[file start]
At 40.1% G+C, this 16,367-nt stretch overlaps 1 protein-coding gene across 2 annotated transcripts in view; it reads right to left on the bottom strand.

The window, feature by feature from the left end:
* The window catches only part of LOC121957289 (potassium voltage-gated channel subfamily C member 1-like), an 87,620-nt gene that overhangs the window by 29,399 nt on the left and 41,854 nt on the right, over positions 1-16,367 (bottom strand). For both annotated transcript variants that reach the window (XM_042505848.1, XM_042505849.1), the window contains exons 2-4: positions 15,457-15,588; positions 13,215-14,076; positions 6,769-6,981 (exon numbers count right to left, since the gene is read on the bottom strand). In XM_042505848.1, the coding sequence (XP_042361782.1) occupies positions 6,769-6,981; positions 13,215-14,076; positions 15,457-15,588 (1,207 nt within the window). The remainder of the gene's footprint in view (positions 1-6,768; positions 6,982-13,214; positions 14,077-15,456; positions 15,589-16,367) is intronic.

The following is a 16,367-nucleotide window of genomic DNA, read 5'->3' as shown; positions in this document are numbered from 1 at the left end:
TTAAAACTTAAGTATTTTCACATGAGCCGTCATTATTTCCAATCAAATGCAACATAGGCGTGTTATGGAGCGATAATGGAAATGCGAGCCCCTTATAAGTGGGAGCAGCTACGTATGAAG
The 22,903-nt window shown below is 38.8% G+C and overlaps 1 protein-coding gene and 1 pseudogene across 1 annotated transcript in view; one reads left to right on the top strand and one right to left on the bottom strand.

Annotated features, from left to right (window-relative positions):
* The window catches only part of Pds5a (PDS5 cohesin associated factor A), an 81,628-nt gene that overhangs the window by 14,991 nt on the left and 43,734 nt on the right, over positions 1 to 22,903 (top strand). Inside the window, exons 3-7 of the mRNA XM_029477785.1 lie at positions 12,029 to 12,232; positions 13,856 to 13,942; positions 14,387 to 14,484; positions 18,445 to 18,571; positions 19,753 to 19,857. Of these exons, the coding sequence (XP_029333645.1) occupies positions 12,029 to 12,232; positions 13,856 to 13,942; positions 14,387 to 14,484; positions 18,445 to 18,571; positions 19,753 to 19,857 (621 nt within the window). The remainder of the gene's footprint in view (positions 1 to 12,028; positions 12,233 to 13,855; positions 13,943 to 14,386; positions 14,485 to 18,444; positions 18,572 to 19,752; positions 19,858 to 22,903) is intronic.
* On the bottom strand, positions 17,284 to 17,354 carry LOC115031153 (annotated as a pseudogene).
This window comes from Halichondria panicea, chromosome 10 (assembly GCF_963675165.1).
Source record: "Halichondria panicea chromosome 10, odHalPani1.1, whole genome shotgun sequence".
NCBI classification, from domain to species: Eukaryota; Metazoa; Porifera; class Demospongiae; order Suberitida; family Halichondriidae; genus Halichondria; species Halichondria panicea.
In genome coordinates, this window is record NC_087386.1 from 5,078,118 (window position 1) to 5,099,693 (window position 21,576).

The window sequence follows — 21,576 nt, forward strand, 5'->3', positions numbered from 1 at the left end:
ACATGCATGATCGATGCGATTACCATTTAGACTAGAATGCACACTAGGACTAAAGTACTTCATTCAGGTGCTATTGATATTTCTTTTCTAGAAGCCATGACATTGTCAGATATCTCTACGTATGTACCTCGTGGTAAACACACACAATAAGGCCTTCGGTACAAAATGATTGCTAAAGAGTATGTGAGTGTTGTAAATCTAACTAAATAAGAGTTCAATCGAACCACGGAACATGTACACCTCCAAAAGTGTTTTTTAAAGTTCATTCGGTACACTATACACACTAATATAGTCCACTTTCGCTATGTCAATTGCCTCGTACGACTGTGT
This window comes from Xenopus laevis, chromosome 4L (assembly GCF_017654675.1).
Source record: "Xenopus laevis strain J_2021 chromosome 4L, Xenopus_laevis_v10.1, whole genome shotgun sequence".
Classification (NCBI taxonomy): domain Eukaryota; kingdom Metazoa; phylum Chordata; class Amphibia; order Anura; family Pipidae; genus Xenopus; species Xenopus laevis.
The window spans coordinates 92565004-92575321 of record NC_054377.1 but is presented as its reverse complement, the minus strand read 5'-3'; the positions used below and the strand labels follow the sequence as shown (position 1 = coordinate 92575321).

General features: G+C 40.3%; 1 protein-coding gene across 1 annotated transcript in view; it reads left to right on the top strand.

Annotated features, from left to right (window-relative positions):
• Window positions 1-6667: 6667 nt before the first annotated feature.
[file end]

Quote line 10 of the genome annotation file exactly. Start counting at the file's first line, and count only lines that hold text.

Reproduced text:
This window comes from Halichondria panicea, chromosome 10 (assembly GCF_963675165.1).